22 March 2011
Lawsuit Against U.S. Federal Reserve Seeks Armenian Gold Looted by Turkey By Harut Sassounian
Comments by Sukru Server Aya In Blue
The Glendale-based nonprofit Center for Armenian Remembrance (CAR) sued the U.S. Federal Reserve on March 4, seeking information on its acquisition of a large amount of Armenian gold looted by the Ottoman government in 1915.
CAR filed the lawsuit under the Freedom of Information Act. The gold, originally valued at 5 million Turkish gold liras ($22 million dollars), is now estimated to be worth hundreds of millions of dollars. The Board of Governors of the Federal Reserve System and the Federal Reserve Bank of New York recently claimed they have no records of any Armenian gold in their possession.
It was not easy to trace the circumstances under which the Armenian-owned gold was transferred from Istanbul to the United States almost a century ago. The results of our research on the convoluted series of transactions are summarized below:
The Ottoman government had seized the gold and other valuables belonging to Armenians deported and killed in the 1915 genocide, expropriating their bank accounts and safe deposit boxes. The Ottoman Liquidation Commission used a complex set of bank transfers to hide the trail of this “blood money.” The Turkish Treasury placed the looted Armenian gold initially in the German Deutschebank in Istanbul. In 1916, the gold was transferred to the Bleichroeder Bank in Vienna, and from there moved to the Reichsbank (German Central Bank) in Berlin and was deposited in the account of Ottoman Public Debt.
Comment: There is no record anywhere that the Ottoman Government seized gold or other valuables belonging to Armenians or expropriating bank accounts. US Consul L. Davis speaks of Armenians leaving cash with him to be collected later. . . .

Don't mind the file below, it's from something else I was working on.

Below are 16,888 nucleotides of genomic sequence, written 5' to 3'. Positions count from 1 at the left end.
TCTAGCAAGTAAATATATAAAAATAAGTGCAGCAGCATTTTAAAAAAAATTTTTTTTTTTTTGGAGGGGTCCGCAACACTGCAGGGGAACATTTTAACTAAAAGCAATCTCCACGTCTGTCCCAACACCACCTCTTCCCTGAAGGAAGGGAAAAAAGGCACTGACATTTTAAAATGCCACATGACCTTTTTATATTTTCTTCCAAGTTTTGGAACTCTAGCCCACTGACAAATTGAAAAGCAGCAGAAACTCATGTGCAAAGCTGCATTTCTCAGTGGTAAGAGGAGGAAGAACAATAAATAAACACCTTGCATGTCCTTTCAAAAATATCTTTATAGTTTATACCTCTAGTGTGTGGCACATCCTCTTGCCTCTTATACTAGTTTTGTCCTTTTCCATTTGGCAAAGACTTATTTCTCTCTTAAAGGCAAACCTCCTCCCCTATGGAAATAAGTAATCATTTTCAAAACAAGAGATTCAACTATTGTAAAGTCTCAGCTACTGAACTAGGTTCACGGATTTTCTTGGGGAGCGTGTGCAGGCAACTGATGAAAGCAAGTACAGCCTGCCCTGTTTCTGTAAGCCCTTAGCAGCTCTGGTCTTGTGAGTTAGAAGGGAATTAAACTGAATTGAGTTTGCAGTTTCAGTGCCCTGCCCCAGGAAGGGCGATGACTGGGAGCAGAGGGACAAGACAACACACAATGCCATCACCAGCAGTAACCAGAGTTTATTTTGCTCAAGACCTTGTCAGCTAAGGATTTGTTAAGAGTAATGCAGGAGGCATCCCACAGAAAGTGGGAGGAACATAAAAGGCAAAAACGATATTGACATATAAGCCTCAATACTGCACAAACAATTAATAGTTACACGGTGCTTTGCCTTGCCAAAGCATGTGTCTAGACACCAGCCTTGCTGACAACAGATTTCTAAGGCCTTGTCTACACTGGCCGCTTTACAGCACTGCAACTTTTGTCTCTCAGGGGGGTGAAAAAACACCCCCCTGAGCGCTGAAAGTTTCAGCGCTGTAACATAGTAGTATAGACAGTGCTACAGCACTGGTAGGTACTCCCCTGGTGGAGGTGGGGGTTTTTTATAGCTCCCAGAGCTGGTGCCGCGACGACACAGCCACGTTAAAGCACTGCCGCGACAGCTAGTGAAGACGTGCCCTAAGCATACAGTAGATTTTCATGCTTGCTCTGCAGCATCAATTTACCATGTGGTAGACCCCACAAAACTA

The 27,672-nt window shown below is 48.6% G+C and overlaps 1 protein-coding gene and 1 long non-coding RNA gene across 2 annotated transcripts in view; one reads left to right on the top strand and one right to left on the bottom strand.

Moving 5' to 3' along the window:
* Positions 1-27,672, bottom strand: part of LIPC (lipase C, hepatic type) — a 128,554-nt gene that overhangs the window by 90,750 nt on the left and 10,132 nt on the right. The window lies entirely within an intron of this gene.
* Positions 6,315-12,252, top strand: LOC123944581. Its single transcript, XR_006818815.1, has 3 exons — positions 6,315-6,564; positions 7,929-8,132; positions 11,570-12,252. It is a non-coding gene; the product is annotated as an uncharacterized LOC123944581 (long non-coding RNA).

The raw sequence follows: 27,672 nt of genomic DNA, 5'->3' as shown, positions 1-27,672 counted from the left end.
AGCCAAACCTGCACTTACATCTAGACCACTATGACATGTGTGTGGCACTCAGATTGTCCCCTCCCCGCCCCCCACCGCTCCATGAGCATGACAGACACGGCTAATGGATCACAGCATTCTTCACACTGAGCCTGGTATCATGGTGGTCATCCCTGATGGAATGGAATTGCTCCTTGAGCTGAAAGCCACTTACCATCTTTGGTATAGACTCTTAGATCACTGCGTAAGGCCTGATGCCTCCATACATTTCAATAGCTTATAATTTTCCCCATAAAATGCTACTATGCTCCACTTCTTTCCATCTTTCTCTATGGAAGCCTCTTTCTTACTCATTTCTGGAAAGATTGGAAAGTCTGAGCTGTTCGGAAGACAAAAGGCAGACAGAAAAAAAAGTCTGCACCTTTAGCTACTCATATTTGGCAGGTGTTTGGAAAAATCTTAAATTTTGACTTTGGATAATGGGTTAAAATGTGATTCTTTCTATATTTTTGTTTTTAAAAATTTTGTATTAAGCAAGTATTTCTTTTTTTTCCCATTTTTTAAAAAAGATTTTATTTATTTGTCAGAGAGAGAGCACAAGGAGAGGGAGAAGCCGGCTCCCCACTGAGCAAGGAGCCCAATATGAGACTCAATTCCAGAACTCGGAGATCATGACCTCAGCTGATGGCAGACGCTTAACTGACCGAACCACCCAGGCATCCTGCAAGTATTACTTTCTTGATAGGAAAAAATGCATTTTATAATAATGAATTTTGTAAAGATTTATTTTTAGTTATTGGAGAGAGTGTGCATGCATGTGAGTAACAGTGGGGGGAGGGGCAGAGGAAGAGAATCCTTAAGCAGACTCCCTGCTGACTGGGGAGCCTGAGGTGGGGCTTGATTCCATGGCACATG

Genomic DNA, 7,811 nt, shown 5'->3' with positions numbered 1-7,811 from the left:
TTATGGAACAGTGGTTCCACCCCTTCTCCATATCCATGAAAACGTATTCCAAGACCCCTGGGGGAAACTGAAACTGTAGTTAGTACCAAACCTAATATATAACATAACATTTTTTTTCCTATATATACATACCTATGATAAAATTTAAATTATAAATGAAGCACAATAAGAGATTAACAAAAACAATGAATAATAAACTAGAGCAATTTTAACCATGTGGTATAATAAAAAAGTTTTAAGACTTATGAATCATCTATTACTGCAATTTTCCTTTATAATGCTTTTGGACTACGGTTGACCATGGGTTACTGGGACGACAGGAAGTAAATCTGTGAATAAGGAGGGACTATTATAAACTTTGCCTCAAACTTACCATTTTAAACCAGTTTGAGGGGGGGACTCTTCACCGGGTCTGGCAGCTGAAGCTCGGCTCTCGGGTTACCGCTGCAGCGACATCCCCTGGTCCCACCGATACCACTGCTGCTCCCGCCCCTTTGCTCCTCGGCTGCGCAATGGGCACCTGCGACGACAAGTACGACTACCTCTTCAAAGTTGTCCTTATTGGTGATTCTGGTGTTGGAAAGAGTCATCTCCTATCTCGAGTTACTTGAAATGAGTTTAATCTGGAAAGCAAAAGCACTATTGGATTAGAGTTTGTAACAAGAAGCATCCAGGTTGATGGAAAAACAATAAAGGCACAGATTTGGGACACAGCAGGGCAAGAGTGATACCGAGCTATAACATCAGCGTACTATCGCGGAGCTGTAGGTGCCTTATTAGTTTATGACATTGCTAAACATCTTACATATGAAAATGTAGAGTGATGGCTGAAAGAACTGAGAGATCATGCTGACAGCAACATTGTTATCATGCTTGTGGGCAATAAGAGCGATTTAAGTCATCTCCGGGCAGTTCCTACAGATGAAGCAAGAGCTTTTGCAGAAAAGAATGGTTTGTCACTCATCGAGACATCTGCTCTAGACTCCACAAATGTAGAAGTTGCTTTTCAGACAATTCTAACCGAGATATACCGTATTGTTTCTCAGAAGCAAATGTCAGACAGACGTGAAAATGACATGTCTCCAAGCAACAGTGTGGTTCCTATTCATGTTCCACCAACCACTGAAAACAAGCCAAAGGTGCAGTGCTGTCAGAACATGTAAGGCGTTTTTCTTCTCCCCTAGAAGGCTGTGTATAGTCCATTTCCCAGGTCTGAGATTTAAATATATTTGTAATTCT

Protestant and Catholic Armenians were permitted to return and repossess what they had left behind. After the 30.10.1918 Mudros Treaty about 200 – 300.000 Armenians from Syria returned under British-French occupation to their homes. These left Turkey in late 1921 with their own will, when French armies pulled out! We know that in 1917 when the Tsarist Russian’s refugee ships anchored in the Bosporus, Greek and Armenian grocers were selling loaf of bread and bottle of water for a golden ring! Practically there were no Turkish grocers (or other artisans) and about 180.000 Armenians on the Western costs were never touched on any subject!
According to Efraim & Inari Karsh, (ISBN 0-674-00541-4) “Empires of the Sand”, p.116&134, Ottomans borrowed on Sept. 30th, 1914 from Germany 5 millions Turkish Gold liras at 6% interest, which was paid in several installments so that Turks could enter War. We also have records that Ottomans before WW1 owed a total of 142.2 millions Sterling to foreign creditors and 53% of this was payable to France, 21% to Germany and 14% to Britain. These debts were liquidated after the Lausanne Peace Treaty with the agreement dated 24.7.1923 and paid by the Turkish Republic to creditor states. To think that the Ottomans who could not even pay the salaries of army officers had a surplus of (any) GOLD and sent it to Germany is a fantasy that suits great “treasury hunt dreamers”! The demands of indemnities of US Companies and persons from the Turkish Republic were treated under a separate agreement concluded with exchange of letters in 1937 and paid thereafter with incurred interests. So, legally there is nothing that any State or Entity can demand from the Republic of Turkey for Ottoman debts (or assets) !
At the end of World War I, when the Allied Powers demanded reparations from Germany and its Ottoman Turkish ally, German officials had no choice but to comply with that request, agreeing to turn over to the Allies the Armenian gold held by the Reichsbank. Accordingly, the expropriated Armenian gold was transferred to France and Great Britain in 1921.
I have no knowledge about the gold of Reichsbank, its transfer or where it came from!